Obviously, practically everyone wants to make billions in assets (or, at least, $150 billion), but there's more to the game of investment than simply money making and asset allocation. As he puts it, there's actually an Alpha and a Beta to these premises, for which he discusses in his 2011 interview with Erik Schatzker for Bloomberg Markets 50 Summit.
Uncorrelated Return Streams
Dalio has posited before how the acquisition of uncorrelated return streams is of the utmost importance, but they have to be over 10 truly worthwhile investments, or else you're not really trying to invest like Ray Dalio. You see, how he puts it:
"So in that first principle, what I'm saying is that if you follow that first principle and you get fifteen good, don't have to be great, uncorrelated return streams, you'll improve your return to your risk by a factor of five. That means five times the return for the same amount of risk."
While the average person may read this as if it were Chinese to them, investing is a lot like learning a new language. If you follow Dalio's principle, in that acquiring a good amount of somewhat well-received and uncorrelated return streams, you'll find a much larger amount despite the overall risk.
Much the same as a young child may act out unpredictably, similarly stocks are highly wavering and change pretty much at a drastically swift schedule (so fast that it even created issues in the early 2000s of investing, which you can read about in Flash Boys by Michael Lewis).
Aside from that, to invest like Ray Dalio, you have to unlock deeper potentials of the investments you already have, or want to have. His ideology stems from an extreme examination into the specifics of certain investment types, for instance both bonds and stocks, in addition to how these two correlate. It's a lot like raising a child, your portfolio must have an ever-learning, ever-growing structure that depends more on an uncorrelated, yet positively advancing return strategy.
Functions & Transactions
Like most investors who are truly well-resourced and know the layout of the land like the back of their hand, Ray Dalio speaks up on one of the ways he himself sees transactions and exchanges. Instead of viewing them all as assets, or prices, or even identities, Dalio instead believes transactions are "a function of a transaction."
This may sound a little abstract, or even highly outlandish, but it's rooted in some exceptional understanding. In order to invest like Ray Dalio, one must view the act of exchange, or buying, as a subset of another subset. There's an action of an action of another action, or more accurately put within his words:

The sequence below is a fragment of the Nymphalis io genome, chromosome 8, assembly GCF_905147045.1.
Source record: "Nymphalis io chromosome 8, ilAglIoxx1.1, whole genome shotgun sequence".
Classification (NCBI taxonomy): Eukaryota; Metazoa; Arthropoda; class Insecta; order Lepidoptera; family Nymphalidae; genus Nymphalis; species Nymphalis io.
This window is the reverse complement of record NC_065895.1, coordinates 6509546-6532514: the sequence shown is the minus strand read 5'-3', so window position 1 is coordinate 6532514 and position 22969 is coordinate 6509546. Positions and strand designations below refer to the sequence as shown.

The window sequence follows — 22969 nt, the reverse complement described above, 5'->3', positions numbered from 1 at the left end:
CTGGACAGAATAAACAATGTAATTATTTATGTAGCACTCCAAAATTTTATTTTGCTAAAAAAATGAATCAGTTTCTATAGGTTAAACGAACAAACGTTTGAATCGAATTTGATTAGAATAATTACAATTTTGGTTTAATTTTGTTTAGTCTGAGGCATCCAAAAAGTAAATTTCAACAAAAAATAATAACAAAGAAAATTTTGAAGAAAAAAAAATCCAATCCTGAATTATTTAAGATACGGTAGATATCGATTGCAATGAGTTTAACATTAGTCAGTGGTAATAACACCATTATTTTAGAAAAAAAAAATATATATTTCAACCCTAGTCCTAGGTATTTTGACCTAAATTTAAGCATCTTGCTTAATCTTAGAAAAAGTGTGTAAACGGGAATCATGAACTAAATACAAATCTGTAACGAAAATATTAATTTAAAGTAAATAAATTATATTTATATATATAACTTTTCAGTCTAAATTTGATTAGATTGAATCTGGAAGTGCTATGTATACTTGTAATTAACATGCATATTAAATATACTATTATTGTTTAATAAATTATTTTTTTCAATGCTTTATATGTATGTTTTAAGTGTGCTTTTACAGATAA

"There's a transaction that takes place. And that transaction is an exchange between buyers and sellers. And what happens is that a buyer gives money and a seller gives the thing. The thing being a stock or a widget."
You can't go anywhere in the industry of personal finance management without at least hearing this three or four times, because even beyond those who want to invest like Ray Dalio, the diversified portfolio is one with little risk and high return. Period.
More to the point, if you can diversify your portfolio the right way, hopefully much the same as Dalio, than you'll find a greater return than expected. He expresses the necessity of a balanced asset allocation, one of as mentioned before uncorrelated means, thereby structured by risk and not their dollar amounts.
Growth & Inflation
In one of their more infamous works together, Dalio and Tony Robbins discuss the ladder's own recommended portfolio, created by the former. If you want to invest like Ray Dalio, I suggest looking up Money: Master the Game, Tony Robbins' 2014 book on personal finance.
Essentially, while the recommendations made by Dalio are highly subjective to Robbins alone, the investment guru broke down the two "powers that be" among influencers of high returns: growth and inflation. The key to engineering the best investment possible is thereby rooted in a strong (hopefully diversified) portfolio. This calls for substantiating risk as somewhat of a reward, not to allot risky returns but to ensure a great deal of varied commodities that outweigh the general risks at hand.
Yes, you may want to invest like Ray Dalio (I mean, who doesn't?), but realistically the only person you can truly invest like is yourself. While this may be unfortunate news, there's no reason to be alarmed. Dalio's principles are profound and insightful in conjunction with learning the fundamentals of a good investing strategy, but let's face it: they don't alway work.
Nothing's perfect, and that goes the same for Dalio, who's even the founder and co-CIO of Bridgewater Associates. You'd think he'd be wrong just about never, but we have to be realistic (especially when you're investing like Ray Dalio, let me tell you). Aside from this, get creative when following the aforementioned principles, or else you may find the stock market a terrible beast highly reminiscent of the decision you have made in diving into this world. Lesson of utmost importance: it's not a game, it's a lifestyle. Live it (but, preferably, like Ray Dalio).